The United States of Planned Parenthood
By Jim Sedlak
It was 1998. Planned Parenthood Federation of America was at the top of its game and feeling invincible. In Orange County, California, Planned Parenthood decided to expand its business by signing a contract with Southern California Permanente Medical Group to have it begin referring patients to Planned Parenthood clinics in three counties. The good news for Planned Parenthood is that it got the contract and, thereby, increased its business income. There was only one problem: What Planned Parenthood did was illegal. There were regulations in the state of California that forbade nonprofit corporations from competing with for-profit corporations for this kind of business.
Not surprisingly, in January 1999, a for-profit corporation, Family Planning Associates, filed suit against Planned Parenthood. The suit said Southern California Permanente previously contracted with Family Planning Associates for the same services and Planned Parenthood illegally stole its business. The suit sought unspecified damages for alleged unfair competition, unfair business practices, and interference with its contract. Legal analysists thought FPA had a solid case.
The suit went to trial and STOPP received reports from the courtroom that things were going in FPA’s favor. Then, on the second day of the trial, the California State Legislature passed a new law making what Planned Parenthood had done legal. The trial was over. The judge ordered FPA and PP to reach a settlement. Planned Parenthood had violated the law and, when an attempt was made to bring it to justice, friends of PP just changed the law.
Fast forward 15 years and Planned Parenthood was, once again, simply ignoring government regulations and doing what it wanted. In 2000, the Food and Drug Administration approved the use of two drugs—mifepristone and misoprostol—to be used for what has become known as medication (abortion pill) abortions. In approving medication abortions, the FDA established a strict protocol. It said the drugs had to be dispensed under the direction of a physician and that three clinic visits were required by the woman: the first to take mifepristone; a second visit one to two days later to take misoprostol; and a third two weeks later to be sure the abortion was completed. It also said the procedure could only be used up to 49 days (seven weeks) gestation.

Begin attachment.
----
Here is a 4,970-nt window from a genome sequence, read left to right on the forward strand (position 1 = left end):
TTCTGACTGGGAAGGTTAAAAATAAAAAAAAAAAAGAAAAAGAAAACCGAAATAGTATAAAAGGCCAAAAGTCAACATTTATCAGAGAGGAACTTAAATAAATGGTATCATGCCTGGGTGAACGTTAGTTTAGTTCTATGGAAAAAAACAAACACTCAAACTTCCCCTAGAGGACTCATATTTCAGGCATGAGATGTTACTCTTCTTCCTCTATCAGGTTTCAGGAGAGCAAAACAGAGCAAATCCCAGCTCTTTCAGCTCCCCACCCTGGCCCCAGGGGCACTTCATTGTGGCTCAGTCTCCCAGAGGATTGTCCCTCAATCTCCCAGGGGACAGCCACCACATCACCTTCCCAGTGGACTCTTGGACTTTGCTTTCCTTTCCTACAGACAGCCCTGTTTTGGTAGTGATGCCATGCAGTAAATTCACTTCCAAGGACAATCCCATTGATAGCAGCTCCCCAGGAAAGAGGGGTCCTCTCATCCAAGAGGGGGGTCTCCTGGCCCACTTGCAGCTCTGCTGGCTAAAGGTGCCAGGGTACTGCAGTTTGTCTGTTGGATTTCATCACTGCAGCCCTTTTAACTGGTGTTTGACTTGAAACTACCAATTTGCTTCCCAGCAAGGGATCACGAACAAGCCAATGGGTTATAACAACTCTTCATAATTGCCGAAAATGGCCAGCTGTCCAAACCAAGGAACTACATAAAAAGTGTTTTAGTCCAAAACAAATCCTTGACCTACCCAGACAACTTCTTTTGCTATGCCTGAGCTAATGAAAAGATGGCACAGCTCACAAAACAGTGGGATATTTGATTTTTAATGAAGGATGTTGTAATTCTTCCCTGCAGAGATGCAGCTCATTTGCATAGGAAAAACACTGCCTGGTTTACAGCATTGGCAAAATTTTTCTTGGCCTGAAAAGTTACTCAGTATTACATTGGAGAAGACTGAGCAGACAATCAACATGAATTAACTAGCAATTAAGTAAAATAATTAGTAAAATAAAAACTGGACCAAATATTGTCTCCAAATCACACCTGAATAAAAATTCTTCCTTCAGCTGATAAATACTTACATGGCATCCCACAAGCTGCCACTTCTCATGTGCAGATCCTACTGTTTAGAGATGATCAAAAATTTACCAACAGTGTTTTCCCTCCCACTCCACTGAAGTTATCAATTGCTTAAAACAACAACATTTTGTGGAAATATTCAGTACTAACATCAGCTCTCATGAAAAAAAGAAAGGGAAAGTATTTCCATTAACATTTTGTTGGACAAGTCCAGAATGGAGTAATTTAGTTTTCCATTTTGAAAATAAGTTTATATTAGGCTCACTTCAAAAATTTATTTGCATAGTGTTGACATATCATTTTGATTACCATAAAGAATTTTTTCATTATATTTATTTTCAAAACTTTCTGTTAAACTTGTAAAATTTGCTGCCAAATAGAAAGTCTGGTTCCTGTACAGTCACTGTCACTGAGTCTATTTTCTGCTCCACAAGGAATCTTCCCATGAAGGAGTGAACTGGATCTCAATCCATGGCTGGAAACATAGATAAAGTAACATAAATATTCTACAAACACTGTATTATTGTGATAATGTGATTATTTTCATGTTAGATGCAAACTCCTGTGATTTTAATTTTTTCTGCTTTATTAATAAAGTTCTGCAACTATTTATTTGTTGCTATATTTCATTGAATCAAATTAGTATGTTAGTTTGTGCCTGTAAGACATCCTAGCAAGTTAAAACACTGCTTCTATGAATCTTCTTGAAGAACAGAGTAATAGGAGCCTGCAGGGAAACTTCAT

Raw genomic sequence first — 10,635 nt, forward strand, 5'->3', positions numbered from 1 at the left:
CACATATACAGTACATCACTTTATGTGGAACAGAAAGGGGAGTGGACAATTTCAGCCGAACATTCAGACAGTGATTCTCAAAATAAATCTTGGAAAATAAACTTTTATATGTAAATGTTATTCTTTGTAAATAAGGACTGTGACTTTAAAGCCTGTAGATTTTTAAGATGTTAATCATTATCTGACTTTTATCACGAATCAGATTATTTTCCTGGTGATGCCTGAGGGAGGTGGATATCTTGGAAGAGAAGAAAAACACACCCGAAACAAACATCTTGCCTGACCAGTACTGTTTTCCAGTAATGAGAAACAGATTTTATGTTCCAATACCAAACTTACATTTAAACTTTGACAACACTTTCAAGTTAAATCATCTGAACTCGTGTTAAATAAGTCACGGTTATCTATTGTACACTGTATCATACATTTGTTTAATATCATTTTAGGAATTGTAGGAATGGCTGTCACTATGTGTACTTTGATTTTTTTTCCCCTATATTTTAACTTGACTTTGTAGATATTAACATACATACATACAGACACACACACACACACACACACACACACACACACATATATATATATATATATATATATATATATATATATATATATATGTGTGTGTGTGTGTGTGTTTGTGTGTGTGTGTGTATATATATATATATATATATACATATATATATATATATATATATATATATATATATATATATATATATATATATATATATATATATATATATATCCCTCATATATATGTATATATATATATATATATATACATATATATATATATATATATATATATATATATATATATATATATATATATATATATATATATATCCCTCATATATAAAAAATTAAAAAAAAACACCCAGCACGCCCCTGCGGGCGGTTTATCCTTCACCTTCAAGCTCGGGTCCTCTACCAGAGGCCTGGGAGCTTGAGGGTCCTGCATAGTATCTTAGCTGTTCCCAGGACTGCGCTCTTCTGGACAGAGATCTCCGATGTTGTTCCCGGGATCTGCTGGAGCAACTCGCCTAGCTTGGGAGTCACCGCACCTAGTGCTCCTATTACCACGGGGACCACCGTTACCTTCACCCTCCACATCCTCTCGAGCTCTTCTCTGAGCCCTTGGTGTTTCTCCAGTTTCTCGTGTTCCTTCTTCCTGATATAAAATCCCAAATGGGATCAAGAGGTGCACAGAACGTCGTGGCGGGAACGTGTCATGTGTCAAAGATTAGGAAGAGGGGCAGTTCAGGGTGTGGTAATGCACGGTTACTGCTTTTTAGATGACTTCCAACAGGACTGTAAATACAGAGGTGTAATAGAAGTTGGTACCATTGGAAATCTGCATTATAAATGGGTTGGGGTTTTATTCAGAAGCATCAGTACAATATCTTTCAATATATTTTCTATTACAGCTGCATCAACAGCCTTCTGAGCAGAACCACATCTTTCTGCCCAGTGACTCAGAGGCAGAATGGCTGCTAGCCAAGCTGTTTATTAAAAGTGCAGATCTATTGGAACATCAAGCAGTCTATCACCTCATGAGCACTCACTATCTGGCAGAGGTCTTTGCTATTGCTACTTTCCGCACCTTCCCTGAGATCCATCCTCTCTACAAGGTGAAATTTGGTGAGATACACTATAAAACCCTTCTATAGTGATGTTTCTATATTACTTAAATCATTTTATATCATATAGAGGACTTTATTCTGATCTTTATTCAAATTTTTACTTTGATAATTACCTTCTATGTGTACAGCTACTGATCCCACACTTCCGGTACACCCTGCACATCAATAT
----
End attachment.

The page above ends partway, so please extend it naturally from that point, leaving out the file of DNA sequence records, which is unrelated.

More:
Planned Parenthood jumped at the chance to do medication abortions. However, it did not like all the restrictions of the FDA regulations, so it ignored them. PP advertised it would give the pill up to 63 days (nine weeks) gestation. Some of its centers went up to 10 weeks. In addition, the woman would go into PP for the first pill, would be sent home to take the second pill alone, and was told to go to an emergency room if there were any problems. Almost immediately, women began having serious medical problems. In 2003, a Planned Parenthood patient named Holly Patterson suffered sepsis shock and died. The FDA reported in 2011 that over a dozen women died and thousands have suffered sometimes severe medical problems after abortion pill abortions.
Many states across the United States have reacted to the growing problem by passing laws that anyone committing medication abortions, including PP, must adhere to the FDA guidelines. This was not greeted favorably by Planned Parenthood because, just as in the case of violating the law in California in the 1990s, Planned Parenthood wants to do what Planned Parenthood wants to do.
To help the reader understand how important this medication abortion business is to Planned Parenthood, it is currently estimated that there are a total of 214 abortion facilities across the country that specialize in medication abortions. Planned Parenthood runs 189 (88 percent) of those facilities. In fact, PP operates more medication-only abortion centers than it does surgical abortion centers.
With the growing threat of state regulations, Planned Parenthood once again turned to its political allies. This time it was the Obama administration. Last week, the Food and Drug Administration changed the protocol for medication abortions. The major changes (from the original approval in the year 2000) are:
- It is now approved for use up to 70 days gestation (10 weeks) instead of up to 49 days (seven weeks).
- The first pill (mifepristone) no longer requires supervision of a physician to dispense it to the patient. The new protocol allows other healthcare providers to dispense it as long as they have authority to prescribe medication (e.g., nurse practitioners in some states).
- The second pill (misoprostol) can now be taken at home by the woman. The need for a second visit to the physician—something that was required in the 2000 approval—no longer exists. (A follow-up appointment is still recommended 7-14 days after taking the mifepristone.)
Clearly, this is another case of Planned Parenthood using friendly politicians and bureaucrats to get what it wants. If you think PP didn’t know ahead of time that this change was coming, just remember that, in 2015 alone, PP had 25 of its centers initiate the “service” of medication abortions.
We are quickly moving to where Planned Parenthood is taking over all levels of government through its political influence and its financing of candidates for office. The American taxpayer gives Planned Parenthood over $550 million a year, but has no control over what it does. If we don’t want our country to become the United States of Planned Parenthood, we need to stop this organization now.